If you fail, keep trying again and again.
Doesn’t it seem like too often philanthropists and development practitioners are trapped by adages like this?
Latin American countries are exposed to natural disasters that can lead to catastrophic situations; earthquakes, volcanic eruptions, landslides, torrential rains and floods are just a few examples of the type of hazards that caused unmeasurable damages to the region.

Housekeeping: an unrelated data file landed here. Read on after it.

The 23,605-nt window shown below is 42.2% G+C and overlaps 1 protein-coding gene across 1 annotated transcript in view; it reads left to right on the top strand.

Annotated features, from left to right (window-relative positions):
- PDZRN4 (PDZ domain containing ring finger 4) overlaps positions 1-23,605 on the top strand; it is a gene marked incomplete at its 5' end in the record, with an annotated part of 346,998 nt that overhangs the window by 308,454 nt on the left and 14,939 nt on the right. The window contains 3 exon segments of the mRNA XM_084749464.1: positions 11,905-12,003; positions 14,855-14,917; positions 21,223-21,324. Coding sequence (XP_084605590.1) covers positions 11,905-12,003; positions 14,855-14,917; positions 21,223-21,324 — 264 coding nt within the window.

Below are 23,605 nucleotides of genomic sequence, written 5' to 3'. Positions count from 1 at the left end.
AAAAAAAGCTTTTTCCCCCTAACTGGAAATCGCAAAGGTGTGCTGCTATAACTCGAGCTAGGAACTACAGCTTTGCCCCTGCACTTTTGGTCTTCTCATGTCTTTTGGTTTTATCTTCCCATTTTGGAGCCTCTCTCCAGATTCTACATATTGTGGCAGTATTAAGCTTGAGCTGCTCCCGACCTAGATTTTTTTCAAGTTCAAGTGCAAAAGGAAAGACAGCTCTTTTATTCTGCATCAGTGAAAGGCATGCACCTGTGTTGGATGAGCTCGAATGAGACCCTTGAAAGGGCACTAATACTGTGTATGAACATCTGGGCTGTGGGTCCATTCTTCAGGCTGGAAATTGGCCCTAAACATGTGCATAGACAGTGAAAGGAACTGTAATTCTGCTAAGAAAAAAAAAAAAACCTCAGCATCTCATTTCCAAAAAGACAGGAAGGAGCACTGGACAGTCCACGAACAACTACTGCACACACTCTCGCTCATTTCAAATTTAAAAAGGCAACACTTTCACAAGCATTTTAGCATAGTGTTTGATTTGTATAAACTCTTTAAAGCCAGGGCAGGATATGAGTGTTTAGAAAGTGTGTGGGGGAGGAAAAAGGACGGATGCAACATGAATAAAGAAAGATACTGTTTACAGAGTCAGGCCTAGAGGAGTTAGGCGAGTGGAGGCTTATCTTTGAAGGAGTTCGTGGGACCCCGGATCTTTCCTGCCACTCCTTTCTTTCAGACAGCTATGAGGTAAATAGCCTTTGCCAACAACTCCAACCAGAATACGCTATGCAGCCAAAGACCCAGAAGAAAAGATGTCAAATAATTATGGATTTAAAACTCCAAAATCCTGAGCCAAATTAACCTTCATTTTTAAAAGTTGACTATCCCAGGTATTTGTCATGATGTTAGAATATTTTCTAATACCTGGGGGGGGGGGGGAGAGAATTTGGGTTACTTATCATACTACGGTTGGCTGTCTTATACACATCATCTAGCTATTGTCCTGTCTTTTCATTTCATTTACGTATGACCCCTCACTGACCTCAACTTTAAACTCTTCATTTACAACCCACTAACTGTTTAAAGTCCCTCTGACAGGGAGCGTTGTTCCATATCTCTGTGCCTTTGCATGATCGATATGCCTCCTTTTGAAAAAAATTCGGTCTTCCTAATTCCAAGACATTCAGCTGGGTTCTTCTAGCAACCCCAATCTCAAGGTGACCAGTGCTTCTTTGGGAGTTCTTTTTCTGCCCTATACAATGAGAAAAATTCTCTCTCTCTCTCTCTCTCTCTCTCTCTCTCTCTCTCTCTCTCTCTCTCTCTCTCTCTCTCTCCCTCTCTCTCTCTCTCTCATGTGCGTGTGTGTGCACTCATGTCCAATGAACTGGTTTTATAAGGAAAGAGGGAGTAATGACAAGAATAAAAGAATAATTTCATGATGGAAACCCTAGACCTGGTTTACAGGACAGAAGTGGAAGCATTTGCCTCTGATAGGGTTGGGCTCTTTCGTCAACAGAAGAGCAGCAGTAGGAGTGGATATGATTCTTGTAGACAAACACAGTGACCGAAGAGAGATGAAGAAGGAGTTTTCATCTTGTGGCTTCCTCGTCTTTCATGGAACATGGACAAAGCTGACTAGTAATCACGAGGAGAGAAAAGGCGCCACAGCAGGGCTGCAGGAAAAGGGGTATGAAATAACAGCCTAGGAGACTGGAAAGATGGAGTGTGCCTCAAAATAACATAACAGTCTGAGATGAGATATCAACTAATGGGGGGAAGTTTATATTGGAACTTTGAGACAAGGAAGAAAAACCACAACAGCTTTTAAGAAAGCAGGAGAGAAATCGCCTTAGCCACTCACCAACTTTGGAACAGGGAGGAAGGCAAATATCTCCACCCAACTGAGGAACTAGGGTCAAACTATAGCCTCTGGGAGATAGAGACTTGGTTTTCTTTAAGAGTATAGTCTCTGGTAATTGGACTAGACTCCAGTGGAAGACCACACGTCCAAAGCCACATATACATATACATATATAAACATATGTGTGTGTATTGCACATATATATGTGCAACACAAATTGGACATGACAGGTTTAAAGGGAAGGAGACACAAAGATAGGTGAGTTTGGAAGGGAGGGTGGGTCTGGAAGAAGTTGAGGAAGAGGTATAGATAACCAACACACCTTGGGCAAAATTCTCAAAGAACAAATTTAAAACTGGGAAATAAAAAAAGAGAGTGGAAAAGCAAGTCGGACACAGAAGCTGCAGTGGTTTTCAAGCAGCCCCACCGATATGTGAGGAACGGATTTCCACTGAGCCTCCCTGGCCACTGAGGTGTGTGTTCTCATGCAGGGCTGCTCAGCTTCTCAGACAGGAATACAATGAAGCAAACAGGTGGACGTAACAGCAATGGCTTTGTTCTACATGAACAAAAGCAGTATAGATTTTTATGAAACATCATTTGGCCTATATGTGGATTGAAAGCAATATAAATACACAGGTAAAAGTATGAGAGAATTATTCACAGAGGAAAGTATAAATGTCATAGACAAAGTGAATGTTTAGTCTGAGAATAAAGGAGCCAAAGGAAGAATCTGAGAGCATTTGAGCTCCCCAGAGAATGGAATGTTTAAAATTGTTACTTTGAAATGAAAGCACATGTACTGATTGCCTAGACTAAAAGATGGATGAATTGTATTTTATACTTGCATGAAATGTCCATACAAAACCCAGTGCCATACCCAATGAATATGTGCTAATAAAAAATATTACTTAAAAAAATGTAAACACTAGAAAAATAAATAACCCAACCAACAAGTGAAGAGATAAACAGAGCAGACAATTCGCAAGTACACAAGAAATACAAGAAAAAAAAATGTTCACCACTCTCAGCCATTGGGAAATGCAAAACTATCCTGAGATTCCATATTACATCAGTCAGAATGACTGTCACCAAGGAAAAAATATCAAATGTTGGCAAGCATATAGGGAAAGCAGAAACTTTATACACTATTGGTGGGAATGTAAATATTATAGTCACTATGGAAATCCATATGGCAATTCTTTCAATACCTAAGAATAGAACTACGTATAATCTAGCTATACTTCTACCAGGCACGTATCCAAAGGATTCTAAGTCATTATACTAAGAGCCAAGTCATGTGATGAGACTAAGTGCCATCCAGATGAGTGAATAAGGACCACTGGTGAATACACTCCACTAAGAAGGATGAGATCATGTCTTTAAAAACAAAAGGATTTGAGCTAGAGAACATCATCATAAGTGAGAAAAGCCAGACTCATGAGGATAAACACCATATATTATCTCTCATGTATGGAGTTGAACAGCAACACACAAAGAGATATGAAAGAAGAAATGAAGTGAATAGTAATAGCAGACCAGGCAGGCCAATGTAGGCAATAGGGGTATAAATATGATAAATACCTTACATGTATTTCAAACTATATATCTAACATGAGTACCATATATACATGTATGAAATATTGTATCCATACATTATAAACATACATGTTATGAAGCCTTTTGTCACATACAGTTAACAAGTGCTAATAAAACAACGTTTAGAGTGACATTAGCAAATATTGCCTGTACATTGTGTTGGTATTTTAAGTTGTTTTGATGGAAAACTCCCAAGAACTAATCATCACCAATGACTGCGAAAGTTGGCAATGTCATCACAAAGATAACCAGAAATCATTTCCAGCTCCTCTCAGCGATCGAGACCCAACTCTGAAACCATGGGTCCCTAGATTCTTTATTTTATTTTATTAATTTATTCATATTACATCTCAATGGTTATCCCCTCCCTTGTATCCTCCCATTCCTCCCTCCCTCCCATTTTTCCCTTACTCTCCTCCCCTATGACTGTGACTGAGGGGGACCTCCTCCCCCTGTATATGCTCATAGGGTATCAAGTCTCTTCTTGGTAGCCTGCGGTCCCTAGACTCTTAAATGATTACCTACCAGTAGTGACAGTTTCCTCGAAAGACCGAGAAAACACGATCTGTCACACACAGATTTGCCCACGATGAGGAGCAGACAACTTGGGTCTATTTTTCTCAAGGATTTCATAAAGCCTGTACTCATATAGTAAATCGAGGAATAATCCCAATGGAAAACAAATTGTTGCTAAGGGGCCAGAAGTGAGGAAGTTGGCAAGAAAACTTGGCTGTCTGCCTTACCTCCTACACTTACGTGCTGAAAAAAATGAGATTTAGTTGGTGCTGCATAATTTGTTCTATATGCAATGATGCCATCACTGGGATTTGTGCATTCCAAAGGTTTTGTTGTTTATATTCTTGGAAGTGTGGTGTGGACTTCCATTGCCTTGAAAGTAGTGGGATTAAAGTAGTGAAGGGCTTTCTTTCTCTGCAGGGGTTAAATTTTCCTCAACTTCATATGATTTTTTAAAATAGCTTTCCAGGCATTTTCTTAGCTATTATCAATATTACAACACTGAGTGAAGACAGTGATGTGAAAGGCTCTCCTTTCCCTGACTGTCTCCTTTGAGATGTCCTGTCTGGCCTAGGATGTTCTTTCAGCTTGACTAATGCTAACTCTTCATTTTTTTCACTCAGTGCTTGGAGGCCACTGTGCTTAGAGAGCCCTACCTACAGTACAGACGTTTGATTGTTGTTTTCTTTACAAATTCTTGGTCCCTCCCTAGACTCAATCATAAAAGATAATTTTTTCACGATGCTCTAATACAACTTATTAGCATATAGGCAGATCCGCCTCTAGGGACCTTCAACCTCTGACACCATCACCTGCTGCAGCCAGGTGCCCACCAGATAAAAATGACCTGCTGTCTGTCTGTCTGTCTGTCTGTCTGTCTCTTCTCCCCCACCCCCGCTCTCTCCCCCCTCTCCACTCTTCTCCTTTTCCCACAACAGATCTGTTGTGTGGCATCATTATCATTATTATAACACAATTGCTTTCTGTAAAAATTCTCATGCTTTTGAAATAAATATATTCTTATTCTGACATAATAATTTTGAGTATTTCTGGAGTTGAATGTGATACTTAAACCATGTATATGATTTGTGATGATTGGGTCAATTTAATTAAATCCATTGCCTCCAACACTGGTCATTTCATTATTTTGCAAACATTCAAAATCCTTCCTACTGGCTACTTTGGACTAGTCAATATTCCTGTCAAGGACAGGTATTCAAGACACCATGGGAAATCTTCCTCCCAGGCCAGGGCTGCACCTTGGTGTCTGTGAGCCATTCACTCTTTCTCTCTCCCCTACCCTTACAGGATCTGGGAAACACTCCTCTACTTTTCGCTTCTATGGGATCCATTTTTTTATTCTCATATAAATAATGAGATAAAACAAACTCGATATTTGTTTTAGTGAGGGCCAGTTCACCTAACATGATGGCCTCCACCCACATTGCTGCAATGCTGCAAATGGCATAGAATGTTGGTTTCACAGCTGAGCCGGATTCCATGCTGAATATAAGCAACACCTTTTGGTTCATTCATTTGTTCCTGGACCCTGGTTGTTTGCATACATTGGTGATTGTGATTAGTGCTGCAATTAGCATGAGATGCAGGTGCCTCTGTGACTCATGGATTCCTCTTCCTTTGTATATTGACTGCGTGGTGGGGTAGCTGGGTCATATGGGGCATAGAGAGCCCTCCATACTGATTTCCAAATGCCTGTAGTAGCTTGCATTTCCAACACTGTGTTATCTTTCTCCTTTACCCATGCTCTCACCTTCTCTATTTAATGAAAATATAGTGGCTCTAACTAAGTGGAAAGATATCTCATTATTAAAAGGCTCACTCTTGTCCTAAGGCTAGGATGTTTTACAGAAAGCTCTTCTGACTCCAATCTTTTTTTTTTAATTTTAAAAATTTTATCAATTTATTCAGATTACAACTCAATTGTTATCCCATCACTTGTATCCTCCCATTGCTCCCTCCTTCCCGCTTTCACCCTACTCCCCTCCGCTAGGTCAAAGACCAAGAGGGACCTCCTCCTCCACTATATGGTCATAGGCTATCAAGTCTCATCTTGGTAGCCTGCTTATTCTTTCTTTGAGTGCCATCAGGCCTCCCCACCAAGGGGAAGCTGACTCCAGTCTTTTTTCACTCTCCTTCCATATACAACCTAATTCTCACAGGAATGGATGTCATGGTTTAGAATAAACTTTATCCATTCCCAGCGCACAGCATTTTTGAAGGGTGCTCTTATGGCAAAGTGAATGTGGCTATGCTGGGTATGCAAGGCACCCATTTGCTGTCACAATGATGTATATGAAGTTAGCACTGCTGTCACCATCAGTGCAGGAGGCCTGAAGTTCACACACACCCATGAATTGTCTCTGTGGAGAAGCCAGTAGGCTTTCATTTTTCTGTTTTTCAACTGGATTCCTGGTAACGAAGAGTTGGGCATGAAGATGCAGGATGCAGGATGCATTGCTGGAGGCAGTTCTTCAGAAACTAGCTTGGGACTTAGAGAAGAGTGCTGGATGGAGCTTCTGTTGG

The recent Ebola outbreak in West Africa infected more than 28,000 people and claimed more than 11,000 lives. As Guinea, Sierra Leone and Liberia grapple with the challenges of the post-Ebola period, there’s no shortage of analysis on the operational issues and systemic flaws that shaped both the epidemic and the response. But what can we learn about how local media performed in providing accurate, timely information to the public, to health care workers, and to those setting policy at the local and national level?
This article was written by Amanda Watson and Dan Jorgensen and originally published at The Interpreter on 29 July, 2015. Republished with permission.